The main reason behind the low quality of locally-processed coal is the absence of coal washing and purifying plants. Federal authorities hope that the companies granted concession last week will fill this gap. They have agreed to install coal washing and purifying plants to improve the quality of coal they and small-scale miners produce.

Oromia Mining S.C. is one of the three companies licensed to extract and wash coal in Oromia Regional State. The company targets to process 352,800tns of coal annually with an investment outlay of 268.6 million Br.


“We're in the process of importing a coal washing plant from South Africa at the cost of two million dollars,” said Tesfaye Tadesse, manager of the company.

National Mining Corporation and Real Trading Plc, with an annual production of 600,000tn and 209,106tn, respectively, were issued concessions in Oromia. They have a combined registered capital of 2.7 billion Br.

Shakana Boys Plc and L Net Technology Group were granted concessions to extract coal in Benishangul-Gumuz. Sun Mining & Trading, a subsidiary of the Sunshine Investment Group, owned mainly by Samuel Tafesse, wants to develop a coal reserve site in the Southern Regional State.

Tigabu Atalo, a power consultant with a decade of experience, observes coal is the most optimal available source of energy for cement factories considering the erratic electric power supply in the country. Hydroelectric power dams, wind farms and geothermal energy sources currently supply over 4,000mw of electricity in Ethiopia.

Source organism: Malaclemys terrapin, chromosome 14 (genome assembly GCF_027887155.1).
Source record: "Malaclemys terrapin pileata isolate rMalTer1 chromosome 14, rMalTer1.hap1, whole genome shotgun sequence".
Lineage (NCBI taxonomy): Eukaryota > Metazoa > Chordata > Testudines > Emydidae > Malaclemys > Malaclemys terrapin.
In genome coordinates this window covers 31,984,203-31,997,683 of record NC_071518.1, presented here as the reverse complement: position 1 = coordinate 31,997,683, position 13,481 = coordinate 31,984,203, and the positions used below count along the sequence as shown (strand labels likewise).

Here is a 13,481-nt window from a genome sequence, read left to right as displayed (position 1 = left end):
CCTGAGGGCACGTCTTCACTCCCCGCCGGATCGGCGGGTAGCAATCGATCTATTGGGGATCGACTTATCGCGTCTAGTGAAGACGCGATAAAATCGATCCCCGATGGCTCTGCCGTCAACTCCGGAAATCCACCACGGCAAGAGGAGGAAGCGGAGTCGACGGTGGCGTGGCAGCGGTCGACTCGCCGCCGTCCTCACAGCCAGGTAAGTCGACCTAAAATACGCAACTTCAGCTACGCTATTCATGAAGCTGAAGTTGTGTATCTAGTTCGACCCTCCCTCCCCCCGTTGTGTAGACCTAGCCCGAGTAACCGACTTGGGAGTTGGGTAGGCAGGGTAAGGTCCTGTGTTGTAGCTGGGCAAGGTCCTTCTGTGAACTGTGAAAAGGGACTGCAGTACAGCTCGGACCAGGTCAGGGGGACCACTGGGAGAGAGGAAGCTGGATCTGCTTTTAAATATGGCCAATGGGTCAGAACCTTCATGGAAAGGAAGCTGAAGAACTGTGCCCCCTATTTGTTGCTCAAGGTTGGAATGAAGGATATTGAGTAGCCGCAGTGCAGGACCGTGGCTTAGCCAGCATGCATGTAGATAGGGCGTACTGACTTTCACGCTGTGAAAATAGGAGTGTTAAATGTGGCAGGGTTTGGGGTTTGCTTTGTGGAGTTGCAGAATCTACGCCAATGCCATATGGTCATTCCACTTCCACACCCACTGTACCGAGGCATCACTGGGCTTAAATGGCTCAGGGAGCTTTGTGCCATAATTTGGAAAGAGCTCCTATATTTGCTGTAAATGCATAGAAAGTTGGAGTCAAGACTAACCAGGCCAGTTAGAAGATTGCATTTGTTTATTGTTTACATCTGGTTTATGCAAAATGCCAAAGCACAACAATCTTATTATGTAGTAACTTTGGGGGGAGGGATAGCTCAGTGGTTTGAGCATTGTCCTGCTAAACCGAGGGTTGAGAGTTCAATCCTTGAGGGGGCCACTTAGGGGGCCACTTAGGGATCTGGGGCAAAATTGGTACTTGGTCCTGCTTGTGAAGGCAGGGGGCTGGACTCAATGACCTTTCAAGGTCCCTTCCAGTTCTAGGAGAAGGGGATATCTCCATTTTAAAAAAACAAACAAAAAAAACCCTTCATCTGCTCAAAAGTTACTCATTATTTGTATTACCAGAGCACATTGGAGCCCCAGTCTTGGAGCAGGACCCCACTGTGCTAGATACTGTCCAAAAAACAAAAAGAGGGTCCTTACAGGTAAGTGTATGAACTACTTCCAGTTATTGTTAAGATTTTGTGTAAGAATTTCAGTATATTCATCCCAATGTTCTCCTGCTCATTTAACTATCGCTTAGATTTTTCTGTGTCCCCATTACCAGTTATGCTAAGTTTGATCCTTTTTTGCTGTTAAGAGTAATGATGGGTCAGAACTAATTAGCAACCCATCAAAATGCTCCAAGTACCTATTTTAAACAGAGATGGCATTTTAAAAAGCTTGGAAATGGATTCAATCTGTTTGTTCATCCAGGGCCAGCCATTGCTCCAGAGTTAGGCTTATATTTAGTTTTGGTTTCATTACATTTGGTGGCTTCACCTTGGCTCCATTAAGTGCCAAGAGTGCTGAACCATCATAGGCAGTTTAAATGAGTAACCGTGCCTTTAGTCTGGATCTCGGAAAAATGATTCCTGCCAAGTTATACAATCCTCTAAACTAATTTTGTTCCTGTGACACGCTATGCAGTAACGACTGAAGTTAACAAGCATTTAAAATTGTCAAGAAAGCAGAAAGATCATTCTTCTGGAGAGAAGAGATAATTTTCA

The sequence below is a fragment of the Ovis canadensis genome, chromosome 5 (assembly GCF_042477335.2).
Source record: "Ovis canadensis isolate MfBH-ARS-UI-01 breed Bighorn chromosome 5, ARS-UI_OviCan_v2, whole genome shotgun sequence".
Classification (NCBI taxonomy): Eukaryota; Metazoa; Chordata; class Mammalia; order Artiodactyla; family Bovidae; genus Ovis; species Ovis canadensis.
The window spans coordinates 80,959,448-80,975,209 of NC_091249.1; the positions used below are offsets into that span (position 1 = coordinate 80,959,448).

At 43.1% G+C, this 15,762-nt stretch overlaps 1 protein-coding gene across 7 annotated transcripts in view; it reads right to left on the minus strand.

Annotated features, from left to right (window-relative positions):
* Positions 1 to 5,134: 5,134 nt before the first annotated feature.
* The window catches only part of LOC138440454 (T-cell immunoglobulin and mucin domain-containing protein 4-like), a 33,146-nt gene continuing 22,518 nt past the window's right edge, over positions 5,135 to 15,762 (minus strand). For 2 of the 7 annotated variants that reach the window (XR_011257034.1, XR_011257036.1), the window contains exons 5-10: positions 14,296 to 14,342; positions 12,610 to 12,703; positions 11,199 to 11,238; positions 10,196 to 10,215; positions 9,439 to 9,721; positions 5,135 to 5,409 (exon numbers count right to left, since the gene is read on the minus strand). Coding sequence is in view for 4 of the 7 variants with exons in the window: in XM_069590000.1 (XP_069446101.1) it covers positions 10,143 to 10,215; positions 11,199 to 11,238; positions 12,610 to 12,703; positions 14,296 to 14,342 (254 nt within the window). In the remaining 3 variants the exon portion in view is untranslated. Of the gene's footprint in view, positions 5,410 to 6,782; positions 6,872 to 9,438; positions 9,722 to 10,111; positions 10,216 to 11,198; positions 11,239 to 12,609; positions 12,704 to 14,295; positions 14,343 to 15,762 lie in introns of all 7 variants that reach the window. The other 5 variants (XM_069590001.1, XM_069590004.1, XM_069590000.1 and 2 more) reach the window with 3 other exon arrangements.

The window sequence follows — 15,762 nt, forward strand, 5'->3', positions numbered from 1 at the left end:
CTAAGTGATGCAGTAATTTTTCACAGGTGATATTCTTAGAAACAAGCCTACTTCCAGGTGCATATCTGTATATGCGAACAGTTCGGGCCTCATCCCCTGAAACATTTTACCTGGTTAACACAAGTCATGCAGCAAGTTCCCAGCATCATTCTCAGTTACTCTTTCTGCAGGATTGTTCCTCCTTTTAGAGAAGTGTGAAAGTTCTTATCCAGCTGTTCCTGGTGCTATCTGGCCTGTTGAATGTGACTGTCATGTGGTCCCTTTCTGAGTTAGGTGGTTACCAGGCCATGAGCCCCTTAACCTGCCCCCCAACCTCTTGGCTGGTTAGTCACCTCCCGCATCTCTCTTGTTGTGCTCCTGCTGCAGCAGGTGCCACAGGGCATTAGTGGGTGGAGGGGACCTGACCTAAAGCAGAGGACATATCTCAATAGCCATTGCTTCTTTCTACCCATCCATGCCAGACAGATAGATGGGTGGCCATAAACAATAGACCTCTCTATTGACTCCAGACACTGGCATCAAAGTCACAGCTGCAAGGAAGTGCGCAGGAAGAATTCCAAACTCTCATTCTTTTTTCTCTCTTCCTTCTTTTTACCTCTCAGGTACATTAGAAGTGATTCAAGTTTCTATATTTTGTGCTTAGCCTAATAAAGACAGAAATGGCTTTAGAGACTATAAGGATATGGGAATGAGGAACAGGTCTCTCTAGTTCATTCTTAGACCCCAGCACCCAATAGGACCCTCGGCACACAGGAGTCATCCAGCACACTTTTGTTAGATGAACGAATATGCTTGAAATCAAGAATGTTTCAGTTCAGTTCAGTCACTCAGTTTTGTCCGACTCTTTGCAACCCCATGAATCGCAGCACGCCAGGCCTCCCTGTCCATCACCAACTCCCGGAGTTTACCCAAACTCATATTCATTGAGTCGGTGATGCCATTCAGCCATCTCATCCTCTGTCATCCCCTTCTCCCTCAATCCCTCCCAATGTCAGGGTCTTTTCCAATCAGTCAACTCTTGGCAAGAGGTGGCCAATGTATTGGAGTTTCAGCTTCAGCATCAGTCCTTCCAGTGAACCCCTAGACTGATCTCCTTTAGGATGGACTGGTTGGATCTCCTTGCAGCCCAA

Still, Tigabu has doubts about the sustainability of coal as an energy source due to global concerns about its impact on the environment.

“The developed world is pressuring least developed countries like Ethiopia to stay away from fossil fuels because they release large amounts of carbon dioxide, which is a greenhouse gas,” said Tigabu. “The plants that use coal as a primary source of energy might be forced to abandon coal or employ technologies that reduce the release of greenhouse gases. However, such technologies require huge sums of money.”

East Africa Mining Corporation (EAMC) is among the companies that received a license to produce 360,000tns of coal annually with an initial investment amounting to 731 million Br. A subsidiary of East Africa Holdings, mainly owned by Buzuayehu Tadelle, the company had been extracting 150tn of coal annually from two sites in Moye Wereda, 70Km west of Jimma in the Oromia Regional State. It supplied coal to National Cement in Dire Dawa, one of the subsidiary companies under East Africa Holdings.


The company was forced to halt production after a year of operation due to instability and security concerns in the region, according to Gezahegne Hamza, general manager of East Africa Mining.

“We'll resume operation with greater capacity at the new location within a year,” Gezahegne told Fortune.

The new exploration site is located in the Dawro Zone of the South-West Regional State. The company's feasibility study projects a positive return on its investment in three years.

Located in the same region where EAMC won concessions, ET Mining Development S.C. has also been granted a concession to extract 712,800tns of coal annually with an outlay of 1.5 billion Br investment.

A dozen companies had applied to the federal authorities for large-scale coal mining licenses. But, the Ministry rejected four for they failed to submit the required documents, according to Firehiwot Fekadu, director of communications at the Ministry.



PUBLISHED ON Jan 15,2022 [ VOL 22 , NO 1133]